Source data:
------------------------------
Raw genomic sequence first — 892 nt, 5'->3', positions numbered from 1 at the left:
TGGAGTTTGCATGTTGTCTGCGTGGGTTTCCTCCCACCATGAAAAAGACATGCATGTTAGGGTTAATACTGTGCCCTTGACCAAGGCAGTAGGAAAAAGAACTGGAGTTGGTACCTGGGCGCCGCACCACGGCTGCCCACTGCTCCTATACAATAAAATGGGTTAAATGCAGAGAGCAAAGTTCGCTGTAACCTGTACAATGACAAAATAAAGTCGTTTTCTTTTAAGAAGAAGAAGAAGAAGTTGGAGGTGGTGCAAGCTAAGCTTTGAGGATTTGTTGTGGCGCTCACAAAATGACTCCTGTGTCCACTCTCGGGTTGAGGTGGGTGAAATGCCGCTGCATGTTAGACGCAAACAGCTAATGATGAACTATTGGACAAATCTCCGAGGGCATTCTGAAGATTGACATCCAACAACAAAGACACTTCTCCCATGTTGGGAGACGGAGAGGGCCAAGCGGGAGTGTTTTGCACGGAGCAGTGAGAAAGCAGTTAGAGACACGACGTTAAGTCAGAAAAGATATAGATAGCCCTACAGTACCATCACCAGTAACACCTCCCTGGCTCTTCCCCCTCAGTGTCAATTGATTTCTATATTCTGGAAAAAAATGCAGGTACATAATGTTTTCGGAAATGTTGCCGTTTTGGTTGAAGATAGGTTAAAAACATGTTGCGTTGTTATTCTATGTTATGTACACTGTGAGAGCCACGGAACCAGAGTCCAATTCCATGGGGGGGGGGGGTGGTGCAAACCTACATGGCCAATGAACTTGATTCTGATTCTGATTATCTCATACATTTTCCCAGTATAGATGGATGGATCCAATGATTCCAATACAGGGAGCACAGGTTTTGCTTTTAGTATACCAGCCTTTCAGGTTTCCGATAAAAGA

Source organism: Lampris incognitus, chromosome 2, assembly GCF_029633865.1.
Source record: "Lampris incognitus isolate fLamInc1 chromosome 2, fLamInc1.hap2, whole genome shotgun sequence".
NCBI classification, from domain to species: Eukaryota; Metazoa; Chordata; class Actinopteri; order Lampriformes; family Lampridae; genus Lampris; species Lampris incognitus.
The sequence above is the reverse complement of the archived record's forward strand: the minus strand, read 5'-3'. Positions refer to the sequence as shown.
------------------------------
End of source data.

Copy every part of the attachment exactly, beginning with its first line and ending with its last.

Raw genomic sequence first — 892 nt, 5'->3', positions numbered from 1 at the left:
TGGAGTTTGCATGTTGTCTGCGTGGGTTTCCTCCCACCATGAAAAAGACATGCATGTTAGGGTTAATACTGTGCCCTTGACCAAGGCAGTAGGAAAAAGAACTGGAGTTGGTACCTGGGCGCCGCACCACGGCTGCCCACTGCTCCTATACAATAAAATGGGTTAAATGCAGAGAGCAAAGTTCGCTGTAACCTGTACAATGACAAAATAAAGTCGTTTTCTTTTAAGAAGAAGAAGAAGAAGTTGGAGGTGGTGCAAGCTAAGCTTTGAGGATTTGTTGTGGCGCTCACAAAATGACTCCTGTGTCCACTCTCGGGTTGAGGTGGGTGAAATGCCGCTGCATGTTAGACGCAAACAGCTAATGATGAACTATTGGACAAATCTCCGAGGGCATTCTGAAGATTGACATCCAACAACAAAGACACTTCTCCCATGTTGGGAGACGGAGAGGGCCAAGCGGGAGTGTTTTGCACGGAGCAGTGAGAAAGCAGTTAGAGACACGACGTTAAGTCAGAAAAGATATAGATAGCCCTACAGTACCATCACCAGTAACACCTCCCTGGCTCTTCCCCCTCAGTGTCAATTGATTTCTATATTCTGGAAAAAAATGCAGGTACATAATGTTTTCGGAAATGTTGCCGTTTTGGTTGAAGATAGGTTAAAAACATGTTGCGTTGTTATTCTATGTTATGTACACTGTGAGAGCCACGGAACCAGAGTCCAATTCCATGGGGGGGGGGGGTGGTGCAAACCTACATGGCCAATGAACTTGATTCTGATTCTGATTATCTCATACATTTTCCCAGTATAGATGGATGGATCCAATGATTCCAATACAGGGAGCACAGGTTTTGCTTTTAGTATACCAGCCTTTCAGGTTTCCGATAAAAGA

Source organism: Lampris incognitus, chromosome 2, assembly GCF_029633865.1.
Source record: "Lampris incognitus isolate fLamInc1 chromosome 2, fLamInc1.hap2, whole genome shotgun sequence".
NCBI classification, from domain to species: Eukaryota; Metazoa; Chordata; class Actinopteri; order Lampriformes; family Lampridae; genus Lampris; species Lampris incognitus.
The sequence above is the reverse complement of the archived record's forward strand: the minus strand, read 5'-3'. Positions refer to the sequence as shown.